Locked-In Syndrome

In 1995, Jean-Dominique Bauby, editor of the French edition of Elle, suffered a massive stroke that left him almost totally paralyzed.  His condition was known as "locked-in syndrome," meaning that his mind remained intact while his body was inert.  He could communicate only by blinking his left eye.  He managed to spell out messages by having visitors recite the alphabet and then blinking when they reached the correct letter.  By this laborious method he dictated a memoir that was published only two days before his death in 1997.

It occurs to me that those afflicted with locked-in syndrome differ only in degree from the rest of us.  They are locked in because they no longer have command over their bodies.  We are locked in because we think we are contained by our bodies and can find release only through death.

I remember driving past a small cemetery in town with my son when he was still a toddler.  Being an inquisitive three-year-old, he wanted to know what this strange place was.  I explained that a cemetery was where people's bodies were buried after they died.  Now my son wanted to know what death was, so I tried to explain that as well.  But he didn't understand and became upset at the thought of being buried in the ground.  Since we were driving in our car, I told him our bodies were like a car.  When they got old and worn out, we didn't drive them anymore.  Fortunately for me, a three-year-old's attention span is short, and we were soon well past the cemetery. 

I know why my son reacted so fearfully.  His little mind could only imagine being buried alive.  Already by age three he had become a prisoner of his own body, so that its fate became his fate.  By age three we have developed a sense of ourselves existing apart from the rest of the world.  We have staked out the boundaries of self, which very quickly become the walls of our prison.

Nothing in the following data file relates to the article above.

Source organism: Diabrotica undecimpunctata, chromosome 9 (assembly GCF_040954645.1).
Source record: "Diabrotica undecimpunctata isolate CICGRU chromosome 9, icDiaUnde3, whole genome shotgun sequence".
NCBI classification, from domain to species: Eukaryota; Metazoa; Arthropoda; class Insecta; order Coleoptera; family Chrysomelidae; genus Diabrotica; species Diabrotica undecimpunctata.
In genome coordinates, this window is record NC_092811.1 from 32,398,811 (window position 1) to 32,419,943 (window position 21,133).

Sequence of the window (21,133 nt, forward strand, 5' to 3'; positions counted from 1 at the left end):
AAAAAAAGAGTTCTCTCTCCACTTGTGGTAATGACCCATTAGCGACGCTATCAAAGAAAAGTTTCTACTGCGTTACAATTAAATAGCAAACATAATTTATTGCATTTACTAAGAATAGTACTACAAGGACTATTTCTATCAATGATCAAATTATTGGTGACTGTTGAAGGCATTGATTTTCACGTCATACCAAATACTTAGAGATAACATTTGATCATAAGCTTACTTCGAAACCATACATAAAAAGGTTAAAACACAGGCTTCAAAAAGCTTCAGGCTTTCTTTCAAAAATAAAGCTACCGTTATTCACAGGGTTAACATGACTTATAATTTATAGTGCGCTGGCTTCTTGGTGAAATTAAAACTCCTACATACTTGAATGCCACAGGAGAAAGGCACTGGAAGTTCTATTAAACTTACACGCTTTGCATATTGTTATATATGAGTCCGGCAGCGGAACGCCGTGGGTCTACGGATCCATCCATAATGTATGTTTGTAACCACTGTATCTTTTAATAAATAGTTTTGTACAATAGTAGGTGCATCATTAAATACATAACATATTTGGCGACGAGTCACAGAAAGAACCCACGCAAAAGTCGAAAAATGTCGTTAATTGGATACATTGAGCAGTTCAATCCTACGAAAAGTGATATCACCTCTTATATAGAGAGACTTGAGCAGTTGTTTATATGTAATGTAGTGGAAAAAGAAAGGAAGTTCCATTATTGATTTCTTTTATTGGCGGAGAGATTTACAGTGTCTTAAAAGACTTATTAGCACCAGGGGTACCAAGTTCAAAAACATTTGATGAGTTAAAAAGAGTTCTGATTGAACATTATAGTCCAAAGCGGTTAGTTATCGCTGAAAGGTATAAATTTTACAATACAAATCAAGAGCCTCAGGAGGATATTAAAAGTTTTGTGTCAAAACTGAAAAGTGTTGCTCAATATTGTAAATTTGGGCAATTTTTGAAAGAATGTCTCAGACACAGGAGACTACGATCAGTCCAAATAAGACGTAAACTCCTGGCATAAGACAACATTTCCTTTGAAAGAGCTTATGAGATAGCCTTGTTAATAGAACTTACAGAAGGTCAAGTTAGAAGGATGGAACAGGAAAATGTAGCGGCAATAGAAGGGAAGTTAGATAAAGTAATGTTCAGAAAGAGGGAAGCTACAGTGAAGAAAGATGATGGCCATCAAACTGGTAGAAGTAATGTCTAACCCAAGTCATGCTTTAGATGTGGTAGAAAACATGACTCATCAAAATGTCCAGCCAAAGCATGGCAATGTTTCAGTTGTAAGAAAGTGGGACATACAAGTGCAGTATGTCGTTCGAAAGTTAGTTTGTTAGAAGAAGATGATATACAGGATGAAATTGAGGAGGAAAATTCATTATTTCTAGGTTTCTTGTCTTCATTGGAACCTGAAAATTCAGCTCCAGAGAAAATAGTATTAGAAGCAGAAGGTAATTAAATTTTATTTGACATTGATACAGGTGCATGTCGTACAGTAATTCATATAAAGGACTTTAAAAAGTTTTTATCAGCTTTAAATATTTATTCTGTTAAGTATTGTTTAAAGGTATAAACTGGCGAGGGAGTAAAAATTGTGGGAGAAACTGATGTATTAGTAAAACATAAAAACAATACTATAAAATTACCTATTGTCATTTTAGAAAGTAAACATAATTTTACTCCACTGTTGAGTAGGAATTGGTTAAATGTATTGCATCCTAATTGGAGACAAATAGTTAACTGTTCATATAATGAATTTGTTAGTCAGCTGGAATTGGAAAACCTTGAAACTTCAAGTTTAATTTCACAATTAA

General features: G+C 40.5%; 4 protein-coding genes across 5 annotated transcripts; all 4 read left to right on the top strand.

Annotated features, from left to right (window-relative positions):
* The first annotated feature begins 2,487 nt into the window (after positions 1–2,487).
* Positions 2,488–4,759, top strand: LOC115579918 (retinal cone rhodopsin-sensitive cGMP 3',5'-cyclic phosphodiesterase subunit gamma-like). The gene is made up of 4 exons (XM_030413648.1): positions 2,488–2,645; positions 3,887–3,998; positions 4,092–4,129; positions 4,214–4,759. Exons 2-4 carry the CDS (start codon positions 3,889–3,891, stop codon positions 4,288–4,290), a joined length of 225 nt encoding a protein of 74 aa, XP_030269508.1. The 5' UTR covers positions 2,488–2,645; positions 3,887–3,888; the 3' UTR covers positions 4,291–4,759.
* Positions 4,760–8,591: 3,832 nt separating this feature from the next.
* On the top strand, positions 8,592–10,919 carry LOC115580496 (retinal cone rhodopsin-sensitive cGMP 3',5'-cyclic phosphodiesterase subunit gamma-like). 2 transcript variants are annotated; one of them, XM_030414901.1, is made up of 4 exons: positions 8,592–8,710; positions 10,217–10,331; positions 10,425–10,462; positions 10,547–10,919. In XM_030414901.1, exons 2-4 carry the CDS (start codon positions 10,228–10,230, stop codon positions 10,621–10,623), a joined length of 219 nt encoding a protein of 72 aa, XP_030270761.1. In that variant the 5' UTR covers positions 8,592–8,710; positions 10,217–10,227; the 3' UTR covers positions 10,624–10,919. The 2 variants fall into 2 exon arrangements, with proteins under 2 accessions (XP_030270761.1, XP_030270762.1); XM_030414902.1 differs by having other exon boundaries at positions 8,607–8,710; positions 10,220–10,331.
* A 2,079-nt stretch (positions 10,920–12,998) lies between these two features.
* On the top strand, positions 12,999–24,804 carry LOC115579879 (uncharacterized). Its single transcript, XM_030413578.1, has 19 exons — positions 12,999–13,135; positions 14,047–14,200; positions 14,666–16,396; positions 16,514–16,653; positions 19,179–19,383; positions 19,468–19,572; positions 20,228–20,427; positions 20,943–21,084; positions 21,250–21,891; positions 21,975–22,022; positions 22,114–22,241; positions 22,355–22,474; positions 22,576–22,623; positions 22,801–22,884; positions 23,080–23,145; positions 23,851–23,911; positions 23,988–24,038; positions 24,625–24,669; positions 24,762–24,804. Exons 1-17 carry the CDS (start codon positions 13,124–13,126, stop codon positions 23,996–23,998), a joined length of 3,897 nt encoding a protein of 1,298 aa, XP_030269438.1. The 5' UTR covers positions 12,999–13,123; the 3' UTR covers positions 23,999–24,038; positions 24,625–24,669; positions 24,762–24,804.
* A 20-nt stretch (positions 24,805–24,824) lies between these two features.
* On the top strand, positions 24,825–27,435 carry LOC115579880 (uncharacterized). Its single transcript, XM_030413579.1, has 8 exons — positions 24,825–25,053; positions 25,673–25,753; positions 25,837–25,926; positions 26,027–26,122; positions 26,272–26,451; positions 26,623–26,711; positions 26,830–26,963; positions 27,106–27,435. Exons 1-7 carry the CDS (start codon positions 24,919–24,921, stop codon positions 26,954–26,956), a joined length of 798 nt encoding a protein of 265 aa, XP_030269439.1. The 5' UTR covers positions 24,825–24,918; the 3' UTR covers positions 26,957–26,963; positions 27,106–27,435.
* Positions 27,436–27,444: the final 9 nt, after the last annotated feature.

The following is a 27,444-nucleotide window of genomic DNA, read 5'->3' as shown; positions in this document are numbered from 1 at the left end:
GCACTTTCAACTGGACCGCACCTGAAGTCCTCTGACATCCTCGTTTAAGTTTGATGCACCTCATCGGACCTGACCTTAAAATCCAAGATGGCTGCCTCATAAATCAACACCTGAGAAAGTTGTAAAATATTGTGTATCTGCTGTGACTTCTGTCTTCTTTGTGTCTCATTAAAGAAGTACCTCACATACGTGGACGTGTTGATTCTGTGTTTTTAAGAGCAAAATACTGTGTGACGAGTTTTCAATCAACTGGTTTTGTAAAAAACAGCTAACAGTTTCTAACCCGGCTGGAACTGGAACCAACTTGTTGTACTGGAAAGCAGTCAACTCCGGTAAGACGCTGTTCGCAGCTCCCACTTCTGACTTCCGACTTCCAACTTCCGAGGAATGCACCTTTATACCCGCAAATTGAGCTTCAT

The door to our cell can only be unlocked from the inside.  In truth, of course, there is no cell, no door, no lock.  The boundaries that separate me from my world exist only in my mind.  We can create a mental no-man's land around ourselves, string up barbed wire, dig a moat and stock it with crocodiles; it doesn't matter.  They are still only thoughts.  

The self is not a container, and our being cannot be contained.  We can think of ourselves as being locked away inside a body that gets creakier and flabbier with each passing year until it is eventually buried in the ground.  Or we can be the earth under our feet and the sky overhead and recognize ourselves in everyone we meet.  I am not talking about some out-of-body experience.  I am talking about reclaiming our birthright as beings created in God's image and given dominion over the earth.  All we have to do is to step across the threshold of self. 
Jean-Dominique Bauby, The Diving Bell and the Butterfly

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